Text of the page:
CMV is the most common infectious cause of birth defects in the US. About 1 in 5 babies with congenital CMV infections will have birth defects or other long-term health problems, such as hearing loss. June is National CMV Awareness Month. Find more information, tools and resources from Michigan’s Early Hearing Detection and Intervention (EHDI) Program and the Centers for Disease Control and Prevention.
January 2019 is Birth Defects Prevention Month
Best for You. Best for Baby.
The theme for 2019 is, “Best for You. Best for Baby.” We know that not all birth defects can be prevented, but we also know that women can increase their chances of having a healthy baby by managing health conditions and by adopting healthy behaviors before and during pregnancy. Taking care of yourself and doing what’s best for you is also best for your baby!
5 Tips for Preventing Birth Defects:
Tip 1: Be sure to take 400 micrograms (mcg) of folic acid every day.
Folic acid is very important because it can help prevent some major birth defects of the baby’s brain and spine. Our bodies use this B vitamin to make new cells. Folate is found naturally in certain fruits, vegetables, and nuts. Folic acid is found in fortified foods (called “enriched foods”), such as breads, pastas, and cereals. In addition to eating foods with folate from a varied diet (including foods like spinach and avocado), you can:
- Take a vitamin that has folic acid in it every day
- Most vitamins sold in the United States have the recommended amount of folic acid women need each day. Check the label on the bottle to be sure it contains 100% of the daily value (DV) of folic acid, which is 400 mcg.
- Eat fortified foods
- You can find folic acid in some breads, pasta, breakfast cereals, and corn masa flour.
- Be sure to check the nutrition facts label and look for one that has “100%” next to folate.
Tip 2: Book a visit with your healthcare provider before stopping or starting any medicine.
- Many women need to take medicine to stay healthy. If you are planning to become pregnant, discuss your current medicines with a healthcare provider, such as your doctor or pharmacist. Creating a treatment plan for your health condition before you are pregnant can help keep you and your developing baby healthy.
Tip 3: Become up-to-date with all vaccines, including the flu shot.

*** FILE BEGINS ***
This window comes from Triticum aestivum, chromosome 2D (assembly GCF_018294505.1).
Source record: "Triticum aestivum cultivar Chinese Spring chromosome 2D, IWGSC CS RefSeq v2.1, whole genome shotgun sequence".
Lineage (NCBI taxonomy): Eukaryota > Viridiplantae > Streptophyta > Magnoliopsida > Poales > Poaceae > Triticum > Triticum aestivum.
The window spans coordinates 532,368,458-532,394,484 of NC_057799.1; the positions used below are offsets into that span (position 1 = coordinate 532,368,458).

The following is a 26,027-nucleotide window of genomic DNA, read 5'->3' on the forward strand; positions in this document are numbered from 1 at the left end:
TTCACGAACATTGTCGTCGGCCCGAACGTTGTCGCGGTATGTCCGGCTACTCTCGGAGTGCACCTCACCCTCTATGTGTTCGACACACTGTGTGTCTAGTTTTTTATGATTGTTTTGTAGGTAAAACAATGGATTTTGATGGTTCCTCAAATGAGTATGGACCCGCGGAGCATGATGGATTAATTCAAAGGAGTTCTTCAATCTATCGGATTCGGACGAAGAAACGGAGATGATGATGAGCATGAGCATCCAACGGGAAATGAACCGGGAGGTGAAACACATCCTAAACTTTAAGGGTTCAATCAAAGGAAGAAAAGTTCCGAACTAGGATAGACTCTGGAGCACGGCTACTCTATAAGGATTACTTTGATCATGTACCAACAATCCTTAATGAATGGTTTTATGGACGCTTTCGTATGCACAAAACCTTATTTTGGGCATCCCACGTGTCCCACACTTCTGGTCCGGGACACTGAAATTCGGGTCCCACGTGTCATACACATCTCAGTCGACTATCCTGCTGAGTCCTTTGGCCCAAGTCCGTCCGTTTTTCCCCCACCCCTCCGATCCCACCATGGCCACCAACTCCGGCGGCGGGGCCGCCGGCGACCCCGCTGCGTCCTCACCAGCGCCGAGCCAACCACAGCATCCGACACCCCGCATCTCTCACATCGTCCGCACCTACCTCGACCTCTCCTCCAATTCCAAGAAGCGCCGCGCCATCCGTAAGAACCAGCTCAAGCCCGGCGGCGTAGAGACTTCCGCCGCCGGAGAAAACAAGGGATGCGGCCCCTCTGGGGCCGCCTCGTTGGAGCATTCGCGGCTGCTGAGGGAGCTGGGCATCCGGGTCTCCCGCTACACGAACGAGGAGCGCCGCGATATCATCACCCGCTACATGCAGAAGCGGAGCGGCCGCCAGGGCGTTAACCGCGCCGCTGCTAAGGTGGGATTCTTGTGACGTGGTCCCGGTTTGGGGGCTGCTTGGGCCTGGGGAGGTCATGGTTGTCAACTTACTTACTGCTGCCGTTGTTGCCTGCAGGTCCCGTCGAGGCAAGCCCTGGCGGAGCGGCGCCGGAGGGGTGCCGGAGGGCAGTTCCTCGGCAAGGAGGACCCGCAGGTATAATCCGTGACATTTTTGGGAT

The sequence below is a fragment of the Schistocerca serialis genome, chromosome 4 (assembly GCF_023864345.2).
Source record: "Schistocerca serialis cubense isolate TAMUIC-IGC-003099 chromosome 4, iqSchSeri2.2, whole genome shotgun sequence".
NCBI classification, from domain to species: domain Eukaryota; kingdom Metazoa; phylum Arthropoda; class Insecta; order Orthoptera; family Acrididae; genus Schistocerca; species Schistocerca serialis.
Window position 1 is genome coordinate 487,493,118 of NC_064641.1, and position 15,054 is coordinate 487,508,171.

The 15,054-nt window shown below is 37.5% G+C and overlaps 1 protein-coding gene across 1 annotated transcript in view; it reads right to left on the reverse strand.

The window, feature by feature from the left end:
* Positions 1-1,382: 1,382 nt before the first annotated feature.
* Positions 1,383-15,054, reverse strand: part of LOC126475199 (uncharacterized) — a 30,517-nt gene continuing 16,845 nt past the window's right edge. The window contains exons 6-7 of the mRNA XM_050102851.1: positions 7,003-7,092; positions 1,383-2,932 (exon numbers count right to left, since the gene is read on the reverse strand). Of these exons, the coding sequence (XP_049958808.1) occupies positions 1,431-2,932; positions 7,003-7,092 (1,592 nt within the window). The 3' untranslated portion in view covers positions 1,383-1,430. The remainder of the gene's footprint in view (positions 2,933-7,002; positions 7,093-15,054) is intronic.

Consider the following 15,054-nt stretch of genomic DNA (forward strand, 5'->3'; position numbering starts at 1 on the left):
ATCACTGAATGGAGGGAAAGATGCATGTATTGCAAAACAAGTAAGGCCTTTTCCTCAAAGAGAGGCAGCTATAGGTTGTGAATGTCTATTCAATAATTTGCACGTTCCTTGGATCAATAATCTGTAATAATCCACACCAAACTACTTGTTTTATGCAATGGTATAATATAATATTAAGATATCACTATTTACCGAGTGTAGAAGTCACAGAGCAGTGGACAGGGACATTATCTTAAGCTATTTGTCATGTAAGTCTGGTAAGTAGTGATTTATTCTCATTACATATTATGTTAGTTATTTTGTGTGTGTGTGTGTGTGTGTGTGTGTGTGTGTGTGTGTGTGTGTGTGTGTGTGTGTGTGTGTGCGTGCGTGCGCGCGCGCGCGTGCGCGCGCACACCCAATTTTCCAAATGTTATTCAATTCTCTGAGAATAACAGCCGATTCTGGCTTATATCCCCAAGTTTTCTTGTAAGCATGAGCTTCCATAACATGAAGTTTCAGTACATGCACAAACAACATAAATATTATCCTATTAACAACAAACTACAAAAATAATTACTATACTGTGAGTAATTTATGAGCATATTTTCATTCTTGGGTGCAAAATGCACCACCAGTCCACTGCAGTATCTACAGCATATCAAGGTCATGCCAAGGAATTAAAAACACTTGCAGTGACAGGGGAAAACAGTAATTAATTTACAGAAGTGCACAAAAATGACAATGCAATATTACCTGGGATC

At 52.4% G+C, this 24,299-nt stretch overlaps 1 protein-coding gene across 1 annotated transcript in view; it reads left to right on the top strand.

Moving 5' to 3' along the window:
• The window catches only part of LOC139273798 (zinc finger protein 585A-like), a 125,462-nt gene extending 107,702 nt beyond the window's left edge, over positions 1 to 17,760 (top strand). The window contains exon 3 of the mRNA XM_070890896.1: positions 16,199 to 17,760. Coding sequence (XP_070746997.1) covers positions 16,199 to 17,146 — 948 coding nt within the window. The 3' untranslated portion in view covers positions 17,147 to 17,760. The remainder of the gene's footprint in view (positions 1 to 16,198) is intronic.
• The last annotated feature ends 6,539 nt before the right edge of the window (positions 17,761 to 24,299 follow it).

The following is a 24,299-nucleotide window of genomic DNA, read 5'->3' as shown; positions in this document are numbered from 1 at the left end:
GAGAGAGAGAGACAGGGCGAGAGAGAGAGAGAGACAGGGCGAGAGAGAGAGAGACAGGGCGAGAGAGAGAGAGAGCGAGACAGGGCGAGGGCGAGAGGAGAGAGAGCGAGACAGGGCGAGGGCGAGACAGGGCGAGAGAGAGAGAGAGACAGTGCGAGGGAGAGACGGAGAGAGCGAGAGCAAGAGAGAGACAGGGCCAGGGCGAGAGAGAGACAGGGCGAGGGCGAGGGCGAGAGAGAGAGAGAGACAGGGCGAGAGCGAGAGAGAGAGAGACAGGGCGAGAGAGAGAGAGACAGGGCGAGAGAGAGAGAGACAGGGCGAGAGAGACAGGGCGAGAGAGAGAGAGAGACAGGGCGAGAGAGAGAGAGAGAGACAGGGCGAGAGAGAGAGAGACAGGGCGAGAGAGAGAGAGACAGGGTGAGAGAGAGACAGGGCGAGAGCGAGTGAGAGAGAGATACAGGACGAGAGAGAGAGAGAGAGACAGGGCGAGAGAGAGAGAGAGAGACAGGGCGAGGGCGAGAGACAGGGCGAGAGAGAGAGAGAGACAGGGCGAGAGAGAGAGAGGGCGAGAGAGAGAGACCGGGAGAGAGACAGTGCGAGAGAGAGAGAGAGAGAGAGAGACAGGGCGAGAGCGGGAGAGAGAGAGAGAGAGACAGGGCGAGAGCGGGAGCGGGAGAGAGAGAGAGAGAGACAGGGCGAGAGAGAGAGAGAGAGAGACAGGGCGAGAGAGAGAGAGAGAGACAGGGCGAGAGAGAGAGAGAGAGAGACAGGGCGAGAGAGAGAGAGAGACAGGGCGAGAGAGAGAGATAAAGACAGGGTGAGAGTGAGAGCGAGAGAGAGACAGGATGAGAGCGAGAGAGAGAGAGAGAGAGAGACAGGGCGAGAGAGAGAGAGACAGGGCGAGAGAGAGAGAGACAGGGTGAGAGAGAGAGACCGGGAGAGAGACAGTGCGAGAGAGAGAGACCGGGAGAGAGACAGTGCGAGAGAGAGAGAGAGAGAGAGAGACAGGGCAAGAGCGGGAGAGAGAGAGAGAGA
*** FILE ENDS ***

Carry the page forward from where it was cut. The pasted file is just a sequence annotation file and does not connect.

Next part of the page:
- Vaccines help protect you and your developing baby against serious diseases. Get a flu shot and whopping cough vaccine (also called Tdap) during each pregnancy to help protect yourself and your baby.
- Flu: You can get the flu shot before or during each pregnancy. Pregnant women with flu have an increased risk of serious problems for their pregnancy, including preterm birth.
- Whooping Cough: You should get the Tdap vaccine near the end of each pregnancy (weeks 27 – 36).
Tip 4: Before you get pregnant, try to reach a healthy weight.
- Obesity increases the risk for several serious birth defects and other pregnancy complications. If you are underweight, overweight, or have obesity, talk with your healthcare provider about ways to reach and maintain a healthy weight before you get pregnant. Focus on a lifestyle that includes healthy eating and regular physical activity.
Tip 5: Boost your health by avoiding harmful substances during pregnancy, such as alcohol, tobacco, and other drugs.
- Alcohol: There is no known safe amount of alcohol during pregnancy or when trying to get pregnant. Alcohol can cause problems for a developing baby throughout pregnancy, so it’s important to stop drinking alcohol when you start trying to get pregnant.
- Tobacco: Smoking causes cancer, heart disease, and other major health problems. Smoking during pregnancy can also harm the developing baby and can cause certain birth defects. Quitting smoking will help you feel better and provide a healthier environment for your baby.
- Other drugs: Using certain drugs during pregnancy can cause health problems for a woman and her developing baby. If you are pregnant or trying to get pregnant and can’t stop using drugs―please ask for help! A healthcare provider can help you with counseling, treatment, and other support services.
Resources are available through the Michigan Birth Defects Prevention Program and the National Birth Defects Prevention Network (NBDPN). Please share these resources to help reach millions of women and decrease their risk for birth defects. (Resources in English, Spanish and Arabic.)
Health & Nutrition Information for Pregnant & Breastfeeding Women – Great for tracking healthy habits!